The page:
Many modern kitchen drawers will have drawer faces that are slightly larger than the drawer boxes so that the faces appear flush with each other, while the drawer boxes are narrow enough for a divider all in between them, to which they are often attached with slides.

I have seen a lot of pictures of older kitchen drawers with visible dividers between the drawers. Here are some examples:

enter image description here

enter image description here

I am trying to figure out if these drawers also have narrower boxes than faces, which would make them quite narrow indeed, or are the boxes the same size as the faces? Are these things on sliders, or are these just boxes in boxes?

  • Hello, and welcome to Home Improvement. But, if you can't tell, then we certainly can't. Jun 10, 2019 at 1:20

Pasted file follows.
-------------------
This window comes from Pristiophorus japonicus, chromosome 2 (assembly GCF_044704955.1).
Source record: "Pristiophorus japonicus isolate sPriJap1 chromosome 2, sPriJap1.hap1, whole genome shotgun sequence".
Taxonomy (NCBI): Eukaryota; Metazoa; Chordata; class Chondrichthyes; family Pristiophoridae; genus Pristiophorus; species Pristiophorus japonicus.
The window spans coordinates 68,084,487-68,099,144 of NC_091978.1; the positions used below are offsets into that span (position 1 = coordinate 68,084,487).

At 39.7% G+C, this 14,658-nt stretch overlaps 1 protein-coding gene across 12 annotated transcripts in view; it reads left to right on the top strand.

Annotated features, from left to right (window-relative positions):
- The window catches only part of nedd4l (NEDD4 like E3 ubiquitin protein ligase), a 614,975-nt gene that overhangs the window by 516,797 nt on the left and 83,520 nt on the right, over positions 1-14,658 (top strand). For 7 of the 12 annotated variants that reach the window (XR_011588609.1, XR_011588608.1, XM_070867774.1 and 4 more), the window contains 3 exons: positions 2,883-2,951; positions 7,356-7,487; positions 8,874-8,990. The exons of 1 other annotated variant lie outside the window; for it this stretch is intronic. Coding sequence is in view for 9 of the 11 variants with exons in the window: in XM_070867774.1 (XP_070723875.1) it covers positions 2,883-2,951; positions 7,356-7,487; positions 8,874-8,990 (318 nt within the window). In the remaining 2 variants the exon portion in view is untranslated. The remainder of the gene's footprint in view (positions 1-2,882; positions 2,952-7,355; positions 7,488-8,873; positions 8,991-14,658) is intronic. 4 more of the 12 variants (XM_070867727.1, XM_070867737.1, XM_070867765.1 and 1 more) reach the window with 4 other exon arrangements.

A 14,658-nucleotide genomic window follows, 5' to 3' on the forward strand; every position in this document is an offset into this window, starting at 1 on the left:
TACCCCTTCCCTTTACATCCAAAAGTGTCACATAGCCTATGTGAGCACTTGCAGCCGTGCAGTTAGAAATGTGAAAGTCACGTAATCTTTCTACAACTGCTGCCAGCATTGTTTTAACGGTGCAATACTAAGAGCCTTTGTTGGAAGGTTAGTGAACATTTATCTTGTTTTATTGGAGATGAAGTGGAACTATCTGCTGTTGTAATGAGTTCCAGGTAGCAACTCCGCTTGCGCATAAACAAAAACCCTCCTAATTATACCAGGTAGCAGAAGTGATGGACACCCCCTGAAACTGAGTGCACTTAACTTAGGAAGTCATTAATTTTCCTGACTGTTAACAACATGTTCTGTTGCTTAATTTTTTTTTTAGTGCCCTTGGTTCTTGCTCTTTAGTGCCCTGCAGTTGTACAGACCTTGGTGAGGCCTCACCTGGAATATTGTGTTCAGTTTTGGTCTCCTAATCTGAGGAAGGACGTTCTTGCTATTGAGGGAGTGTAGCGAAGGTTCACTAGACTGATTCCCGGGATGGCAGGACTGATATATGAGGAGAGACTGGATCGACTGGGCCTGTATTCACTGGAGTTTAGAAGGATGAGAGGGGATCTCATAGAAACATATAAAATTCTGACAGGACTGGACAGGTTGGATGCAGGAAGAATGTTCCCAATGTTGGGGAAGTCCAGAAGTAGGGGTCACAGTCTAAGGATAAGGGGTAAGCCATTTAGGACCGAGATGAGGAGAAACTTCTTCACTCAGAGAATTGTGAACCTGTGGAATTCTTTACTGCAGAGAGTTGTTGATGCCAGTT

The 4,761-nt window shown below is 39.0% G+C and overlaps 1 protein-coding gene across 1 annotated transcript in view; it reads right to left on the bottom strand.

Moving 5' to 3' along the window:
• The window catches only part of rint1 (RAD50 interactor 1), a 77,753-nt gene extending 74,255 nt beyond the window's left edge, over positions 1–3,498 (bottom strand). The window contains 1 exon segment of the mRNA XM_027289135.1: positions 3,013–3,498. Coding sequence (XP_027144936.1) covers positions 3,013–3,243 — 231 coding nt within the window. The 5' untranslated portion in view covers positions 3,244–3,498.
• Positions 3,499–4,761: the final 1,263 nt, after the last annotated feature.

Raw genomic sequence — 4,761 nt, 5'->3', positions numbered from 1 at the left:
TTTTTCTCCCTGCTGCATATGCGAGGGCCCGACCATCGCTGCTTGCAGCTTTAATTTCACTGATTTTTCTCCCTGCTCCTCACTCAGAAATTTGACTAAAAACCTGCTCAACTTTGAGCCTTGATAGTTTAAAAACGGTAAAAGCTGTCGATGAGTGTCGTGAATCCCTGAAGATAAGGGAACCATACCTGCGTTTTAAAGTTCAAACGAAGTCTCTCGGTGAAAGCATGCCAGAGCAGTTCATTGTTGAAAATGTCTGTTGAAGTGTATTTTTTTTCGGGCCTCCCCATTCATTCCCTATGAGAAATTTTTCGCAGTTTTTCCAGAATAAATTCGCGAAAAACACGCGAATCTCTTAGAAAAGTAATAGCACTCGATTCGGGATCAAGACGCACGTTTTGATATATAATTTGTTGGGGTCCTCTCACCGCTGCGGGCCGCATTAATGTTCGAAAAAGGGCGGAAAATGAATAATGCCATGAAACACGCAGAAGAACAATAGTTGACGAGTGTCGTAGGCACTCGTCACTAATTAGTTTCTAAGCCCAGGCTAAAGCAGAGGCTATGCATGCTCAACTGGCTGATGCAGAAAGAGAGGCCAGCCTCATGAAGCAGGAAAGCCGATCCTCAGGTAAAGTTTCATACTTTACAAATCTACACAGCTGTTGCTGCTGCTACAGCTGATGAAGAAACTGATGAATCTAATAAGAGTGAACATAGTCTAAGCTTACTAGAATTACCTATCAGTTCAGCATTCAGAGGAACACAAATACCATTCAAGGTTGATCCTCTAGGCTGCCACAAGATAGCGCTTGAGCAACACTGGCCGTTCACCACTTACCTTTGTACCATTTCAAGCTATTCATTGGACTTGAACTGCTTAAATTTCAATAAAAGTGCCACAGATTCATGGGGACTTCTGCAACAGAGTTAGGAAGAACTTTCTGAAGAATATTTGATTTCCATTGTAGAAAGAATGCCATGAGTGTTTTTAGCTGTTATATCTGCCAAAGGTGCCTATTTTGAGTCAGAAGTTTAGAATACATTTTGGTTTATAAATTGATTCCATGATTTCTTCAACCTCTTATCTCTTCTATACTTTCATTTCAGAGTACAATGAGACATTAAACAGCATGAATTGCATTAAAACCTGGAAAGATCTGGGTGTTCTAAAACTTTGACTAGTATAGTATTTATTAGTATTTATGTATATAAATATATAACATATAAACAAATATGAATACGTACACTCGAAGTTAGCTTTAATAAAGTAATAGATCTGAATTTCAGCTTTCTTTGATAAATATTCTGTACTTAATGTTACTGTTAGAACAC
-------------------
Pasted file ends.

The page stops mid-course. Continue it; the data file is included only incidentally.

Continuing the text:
2 Answers 2


This style of cabinet is called a "face frame". Its typically an American style cabinet that is a little easier to install but you lose access to some space since the opening for the door is smaller than the carcase of the cabinet. Typically there isn't a smaller box inside its just a frame around the door. Contrast this with European style cabinets where the doors and drawers cover the full front of the cabinet box.


I can't speak particularly about 60s cabinet design, but I have lived in several apartments older than that.

In my experience, I would expect that the drawer boxes are just slightly smaller than the front. (For example, in my current kitchen, about 1/4 inch or 1 cm on all edges.) As I understand it, the purpose of this lip, like the lip around the edge of cabinet doors, is so that the edge of the hole in the cabinet is hidden, hiding any misalignments between the drawer/cabinet and the frame.

It is plausible that the boxes are wood sliding on wood (and so there is no width taken up by drawer slide mechanisms). There may or may not be features to prevent the drawer from sliding out completely, depending on how refined the construction is.

Your Answer

By clicking “Post Your Answer”, you agree to our terms of service and acknowledge you have read our privacy policy.

Not the answer you're looking for? Browse other questions tagged or ask your own question.